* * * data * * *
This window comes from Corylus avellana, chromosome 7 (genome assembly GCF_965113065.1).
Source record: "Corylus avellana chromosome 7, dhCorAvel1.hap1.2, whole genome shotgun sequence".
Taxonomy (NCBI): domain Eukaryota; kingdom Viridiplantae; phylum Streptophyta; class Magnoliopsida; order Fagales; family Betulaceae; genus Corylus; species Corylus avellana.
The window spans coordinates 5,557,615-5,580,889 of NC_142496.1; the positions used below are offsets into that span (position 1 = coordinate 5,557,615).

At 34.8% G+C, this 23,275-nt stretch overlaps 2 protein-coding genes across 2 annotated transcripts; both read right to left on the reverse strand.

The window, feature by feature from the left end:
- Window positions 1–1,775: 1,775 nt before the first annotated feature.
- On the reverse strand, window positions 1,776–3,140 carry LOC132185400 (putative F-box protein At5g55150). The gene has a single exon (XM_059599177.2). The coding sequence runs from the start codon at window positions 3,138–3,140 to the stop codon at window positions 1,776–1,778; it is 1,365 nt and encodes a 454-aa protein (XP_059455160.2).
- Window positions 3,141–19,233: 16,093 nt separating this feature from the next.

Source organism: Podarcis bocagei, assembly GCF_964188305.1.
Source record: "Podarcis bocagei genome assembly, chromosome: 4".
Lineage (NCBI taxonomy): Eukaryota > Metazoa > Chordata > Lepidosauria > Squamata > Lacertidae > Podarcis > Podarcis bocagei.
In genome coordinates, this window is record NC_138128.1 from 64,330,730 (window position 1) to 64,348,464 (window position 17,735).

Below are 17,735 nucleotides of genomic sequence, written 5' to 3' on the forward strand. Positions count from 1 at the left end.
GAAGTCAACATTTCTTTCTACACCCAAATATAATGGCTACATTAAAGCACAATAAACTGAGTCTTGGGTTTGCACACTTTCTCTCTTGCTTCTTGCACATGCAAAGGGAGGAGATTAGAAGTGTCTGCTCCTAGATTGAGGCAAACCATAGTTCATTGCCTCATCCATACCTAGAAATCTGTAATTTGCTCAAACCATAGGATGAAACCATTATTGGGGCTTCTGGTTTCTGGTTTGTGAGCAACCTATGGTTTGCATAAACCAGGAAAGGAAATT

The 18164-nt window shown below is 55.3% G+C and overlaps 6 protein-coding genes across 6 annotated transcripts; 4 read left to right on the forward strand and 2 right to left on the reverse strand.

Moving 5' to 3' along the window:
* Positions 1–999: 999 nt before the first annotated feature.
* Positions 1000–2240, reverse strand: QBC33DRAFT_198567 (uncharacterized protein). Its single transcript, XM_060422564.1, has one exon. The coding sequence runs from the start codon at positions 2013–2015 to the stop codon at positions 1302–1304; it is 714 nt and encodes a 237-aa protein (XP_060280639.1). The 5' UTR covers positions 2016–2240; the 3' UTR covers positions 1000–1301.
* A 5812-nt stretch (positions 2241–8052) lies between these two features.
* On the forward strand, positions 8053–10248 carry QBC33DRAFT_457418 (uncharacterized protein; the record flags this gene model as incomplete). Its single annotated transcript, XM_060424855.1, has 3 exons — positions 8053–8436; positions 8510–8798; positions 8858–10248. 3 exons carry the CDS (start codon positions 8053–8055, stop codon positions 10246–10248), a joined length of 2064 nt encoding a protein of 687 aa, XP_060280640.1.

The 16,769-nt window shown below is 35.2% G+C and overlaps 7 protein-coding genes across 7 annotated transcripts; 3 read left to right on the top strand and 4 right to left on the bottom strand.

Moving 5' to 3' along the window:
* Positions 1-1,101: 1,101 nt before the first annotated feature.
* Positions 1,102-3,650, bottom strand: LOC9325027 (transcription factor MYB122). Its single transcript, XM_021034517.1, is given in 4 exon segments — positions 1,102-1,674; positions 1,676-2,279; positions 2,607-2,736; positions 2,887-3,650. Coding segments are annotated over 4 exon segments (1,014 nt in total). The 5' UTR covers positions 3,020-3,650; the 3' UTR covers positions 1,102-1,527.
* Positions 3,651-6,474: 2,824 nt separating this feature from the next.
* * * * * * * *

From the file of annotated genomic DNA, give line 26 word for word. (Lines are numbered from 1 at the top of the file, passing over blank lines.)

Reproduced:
* Positions 3,651-6,474: 2,824 nt separating this feature from the next.